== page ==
It could lead to the races being more open, and hopefully some new riders will emerge that wouldn’t have gotten the chance otherwise. Combine it with the shorter distance, and I’ve got a feeling we could see some riders really getting their breakthrough this season. With the relative lack of racing, especially guys who finish the Tour de France should be followed closely. Time and time again we’ve seen riders coming out of a Grand Tour with a little added power in the legs, and those who can manage to finish the Tour in a good way, could be in for a great run in the Classics.
Another question is how the riders actually will plan their classics campaign. Will guys like Mathieu van der Poel, Wout van Aert, Matteo Trentin and Michael Valgren try to race both Amstel Gold Race (10th of October) and Gent-Wevelgem the following day, or will it be a significantly reduced starting field in either one or both of them? What will Julian Alaphilippe do? The Frenchmen has decided to defend his title in Sanremo after all, but who will he cope with mixing Ardennes with Flanders? The Tour of Flanders could very well end up being his first race on the cobbles for the season.
With so much unknown, it again creates a more unpredictable season that should be a joy to watch.
Talking about riders getting their breakthrough, that’s for sure something that we could also expect in the Grand Tours. As earlier mentioned, the Tour will be packed. The Vuelta could also be packed if a good portion of the GC riders decide to do a Tour-Vuelta double, but other than Peter Sagan, you wouldn’t expect many riders to ride Giro d’Italia and another Grand Tour this year. Given that you also misses out on most of the classics, Liége-Bastogne-Liège and Amstel Gold Race being the most relevant, the Giro will probably have the weakest start field amongst the tree Grand Tours.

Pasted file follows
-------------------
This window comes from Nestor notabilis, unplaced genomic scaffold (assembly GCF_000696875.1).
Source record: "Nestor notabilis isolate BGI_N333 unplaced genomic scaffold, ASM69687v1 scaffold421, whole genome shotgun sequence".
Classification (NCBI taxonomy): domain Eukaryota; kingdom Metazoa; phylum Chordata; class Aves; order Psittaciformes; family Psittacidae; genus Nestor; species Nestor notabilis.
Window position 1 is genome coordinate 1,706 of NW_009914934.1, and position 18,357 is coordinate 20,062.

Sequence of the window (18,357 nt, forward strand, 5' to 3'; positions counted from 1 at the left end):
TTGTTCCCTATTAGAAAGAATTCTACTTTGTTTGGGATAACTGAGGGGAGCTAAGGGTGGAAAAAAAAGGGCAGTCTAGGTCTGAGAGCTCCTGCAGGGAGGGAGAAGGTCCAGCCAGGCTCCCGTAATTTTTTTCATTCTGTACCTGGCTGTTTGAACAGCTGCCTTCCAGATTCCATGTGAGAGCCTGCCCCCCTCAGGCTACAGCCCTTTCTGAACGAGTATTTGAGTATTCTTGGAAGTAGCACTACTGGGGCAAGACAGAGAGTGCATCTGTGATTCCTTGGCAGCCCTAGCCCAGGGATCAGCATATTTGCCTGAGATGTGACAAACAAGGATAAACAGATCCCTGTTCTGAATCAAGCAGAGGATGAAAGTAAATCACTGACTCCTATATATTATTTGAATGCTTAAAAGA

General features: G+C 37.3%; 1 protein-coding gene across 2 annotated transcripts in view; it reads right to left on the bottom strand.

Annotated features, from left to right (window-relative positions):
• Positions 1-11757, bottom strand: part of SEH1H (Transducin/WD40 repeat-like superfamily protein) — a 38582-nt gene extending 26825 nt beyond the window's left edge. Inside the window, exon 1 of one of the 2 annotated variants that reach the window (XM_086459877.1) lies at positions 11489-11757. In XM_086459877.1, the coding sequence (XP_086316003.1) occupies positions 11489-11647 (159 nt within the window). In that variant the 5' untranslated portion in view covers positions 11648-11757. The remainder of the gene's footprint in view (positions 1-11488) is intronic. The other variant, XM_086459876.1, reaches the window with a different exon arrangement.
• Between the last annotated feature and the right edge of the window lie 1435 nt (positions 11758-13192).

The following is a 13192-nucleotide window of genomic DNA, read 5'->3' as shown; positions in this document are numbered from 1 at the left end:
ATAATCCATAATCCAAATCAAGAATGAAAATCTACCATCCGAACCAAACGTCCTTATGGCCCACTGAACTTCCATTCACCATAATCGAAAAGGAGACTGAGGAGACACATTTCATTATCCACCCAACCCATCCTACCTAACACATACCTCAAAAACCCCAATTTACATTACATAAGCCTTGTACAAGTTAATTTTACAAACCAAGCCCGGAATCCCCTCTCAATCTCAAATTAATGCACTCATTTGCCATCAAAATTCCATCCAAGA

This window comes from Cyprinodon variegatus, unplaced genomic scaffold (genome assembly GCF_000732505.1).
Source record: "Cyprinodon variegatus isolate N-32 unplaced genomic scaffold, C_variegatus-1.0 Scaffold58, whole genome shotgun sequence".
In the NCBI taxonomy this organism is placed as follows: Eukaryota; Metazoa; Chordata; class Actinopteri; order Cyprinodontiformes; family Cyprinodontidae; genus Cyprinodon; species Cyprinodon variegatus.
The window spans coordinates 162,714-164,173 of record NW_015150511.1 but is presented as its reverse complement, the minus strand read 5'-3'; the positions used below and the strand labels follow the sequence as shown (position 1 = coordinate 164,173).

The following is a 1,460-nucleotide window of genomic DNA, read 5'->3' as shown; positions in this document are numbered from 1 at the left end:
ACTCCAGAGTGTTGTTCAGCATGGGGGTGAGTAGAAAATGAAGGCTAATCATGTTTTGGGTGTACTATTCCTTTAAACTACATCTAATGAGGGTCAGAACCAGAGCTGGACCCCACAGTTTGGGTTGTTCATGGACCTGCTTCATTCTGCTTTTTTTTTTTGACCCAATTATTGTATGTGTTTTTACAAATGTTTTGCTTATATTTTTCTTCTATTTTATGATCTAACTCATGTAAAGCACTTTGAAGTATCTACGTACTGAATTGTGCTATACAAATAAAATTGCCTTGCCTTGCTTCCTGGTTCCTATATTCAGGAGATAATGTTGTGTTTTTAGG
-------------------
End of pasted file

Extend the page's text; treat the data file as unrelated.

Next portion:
The top level will still be great, with Vincenzo Nibali, Simon Yates, Richard Carapaz and Jakob Fuglsang, but it could be some surprising names getting in the top 10. It’s a big chance for Marc Soler to prove himself, for Carl Fredrik Hagen to back up his sensational 8th place from the Vuelta last year and then of course a golden opportunity for Remco Evenepoel.
The boy wonder seems to be getting better for each day that passes, and for him the corona break might just have given him the extra time to really fight amongst the best. It will be thrilling to see what he can do in the long mountains, as that’s the one area where we still don’t really know what he is good for. Yes, he’s done very well in the mountains in San Juan and he’s been good in shorter hills competing against the best in the world, but the long mountains in a high level WorldTour race remain uncertain.
Given his talent, it’s no doubt that he can become a great Grand Tour rider, and Evenepoel himself has hinted that he wants to ride the Giro to win. It looks like there is every reason to follow the Giro closely this year.
And of course, it ends with an ITT the same day as Paris-Roubaix and the Tourmalet stage in Vuelta. Depending on how the organisers manage to co-ordinate their races, 25th of October could be one of the greatest cycling days of all time.
Something a bit more unknown is how the late ending to the season will actually affect the riders. They have been able to get a good break these last few months, but most of them are not used to competing at a high level so late in the year. The Vuelta doesn’t end before the 8th of November and could again be an arena for some surprises. This season requires the riders to be in good shape from the start of August, and it’s the riders being able to get through these 15 weeks who should be able to fight for the win in Madrid.
The same goes for the women, but compared to the men they won’t face a completely packed calendar. Already before the season started, they lost two of their biggest women’s races in Emakumeen Bira and Tour of California (cancelled for both genders), and due to Covid-19 we won’t have Ladies Tour of Norway and Women’s Tour. We’ll still have Giro Rosa, Boels Ladies Tour, Madrid Challenge, Tour of Chongming Island and other races below WorldTour level, but compared to the men, it’s mostly about the one day races for the women. And we have a lot of them, so that’s good news! With only 31 race days on the WorldTour it should be a good year for the biggest stars, who will probably end up riding most of the races. While we always love a surprise, this should mean some great fights between the best riders and some high-quality racing.
Hopefully, we’ll have Marianne Vos, Annemiek van Vleuten, Anna van der Breggen, Marta Bastianelli and the rest of the best fighting week in, week out.